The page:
The Misdemeanor Court of Appeals upheld an appeal against the verdict imposing a fine on the homeless for violating the ban on movement during curfew

The Misdemeanor Court of Appeals in Kragujevac adopted the appeal against the judgment of the Misdemeanor Court in Kraljevo of March 12, 2021, by which D.R. and his wife, S.A., persons in a situation of homelessness, were declared responsible for acting contrary to Art. 2 of the Order on restriction and prohibition of movement of persons on the territory of the Republic of Serbia, which prohibits all persons from leaving their apartments, premises and residential buildings from 17:00 to 05:00. 

D.R. and S.A. were sentenced to pay a fine of 50,000 dinars due to this violation, under the threat of replacing the unpaid fine with imprisonment, so on this occasion, they turned to Initiative A 11 for help. In the appealing procedure, it was pointed out that the defense of the defendants was completely cut off and was not assessed as evidence, i.e. that they did not have the opportunity to give any arguments, and that the first instance court did not take into account that D.R. and S.A. are in the situation of homelessness, that defendant S.A. has health problems, and that is the reason the two of them were headed to Bor. However, as they did not have money for transportation, they traveled by foot, and at the time current curfew struck them in Kraljevo. In order to get off the street during the curfew and not violate the ban on movement, they deliberately went to the police station, where they had previously announced their arrival and the reason for their arrival by phone.       

The police officers, and then the Misdemeanor Court in Kraljevo, not only did not consider this factual situation, but completely ignored the fact that these were people living on the street, and that they could not act in any way according to the Order because they had no apartment, room or housing object that they could leave. With this in mind, it is absurd to punish the homeless, because they are in this situation against their will, especially considering that the only institution that could and should have helped them in this case, the Shelter for Adults and the Elderly, has decided to close the doors to its users during this period.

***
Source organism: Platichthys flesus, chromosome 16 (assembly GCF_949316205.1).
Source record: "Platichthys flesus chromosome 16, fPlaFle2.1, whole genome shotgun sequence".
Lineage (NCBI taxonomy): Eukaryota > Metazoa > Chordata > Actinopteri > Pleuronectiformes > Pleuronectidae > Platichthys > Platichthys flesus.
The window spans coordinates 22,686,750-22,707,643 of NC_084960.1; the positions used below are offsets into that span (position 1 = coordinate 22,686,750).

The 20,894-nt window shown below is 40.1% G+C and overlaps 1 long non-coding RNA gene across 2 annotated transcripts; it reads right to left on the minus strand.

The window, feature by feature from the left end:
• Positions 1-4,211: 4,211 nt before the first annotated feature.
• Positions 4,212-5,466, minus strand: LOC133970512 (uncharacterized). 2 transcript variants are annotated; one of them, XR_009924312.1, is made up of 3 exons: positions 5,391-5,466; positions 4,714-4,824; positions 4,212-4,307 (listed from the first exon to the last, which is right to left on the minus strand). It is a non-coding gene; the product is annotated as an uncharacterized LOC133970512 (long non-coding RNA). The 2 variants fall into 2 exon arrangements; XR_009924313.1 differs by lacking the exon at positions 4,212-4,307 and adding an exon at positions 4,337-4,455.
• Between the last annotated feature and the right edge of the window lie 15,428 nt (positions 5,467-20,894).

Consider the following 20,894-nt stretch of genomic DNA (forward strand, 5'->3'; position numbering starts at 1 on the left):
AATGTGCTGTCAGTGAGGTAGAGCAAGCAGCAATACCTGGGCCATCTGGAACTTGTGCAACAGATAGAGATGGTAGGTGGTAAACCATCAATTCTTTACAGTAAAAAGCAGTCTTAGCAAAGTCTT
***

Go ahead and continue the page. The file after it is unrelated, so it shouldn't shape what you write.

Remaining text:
Although this procedure ended positively for D.R. and S.A., because their appeal was accepted and the sentence was revoked, this is not an isolated case for people in the same situation for which the consequences were much worse. 

Initiative A 11 received information that the fine for homeless people who did not have legal assistance in using legal remedies against such verdicts, nor money to pay fines, was replaced by imprisonment in enforcement proceedings, and that some of them even spent 50 days in prison because of it.  

It is completely clear that punishing the homeless for the movement ban outside the living quarters at certain hours is absurd, discriminatory and represents another example of the criminalization of poverty that we have already talked about. What is even more worrying is that it is not known how many such situations existed, and that people who are extremely socially endangered and marginalized, instead of being a priority on the list for care during the state of emergency, were forced to go to prison precisely because of the poverty.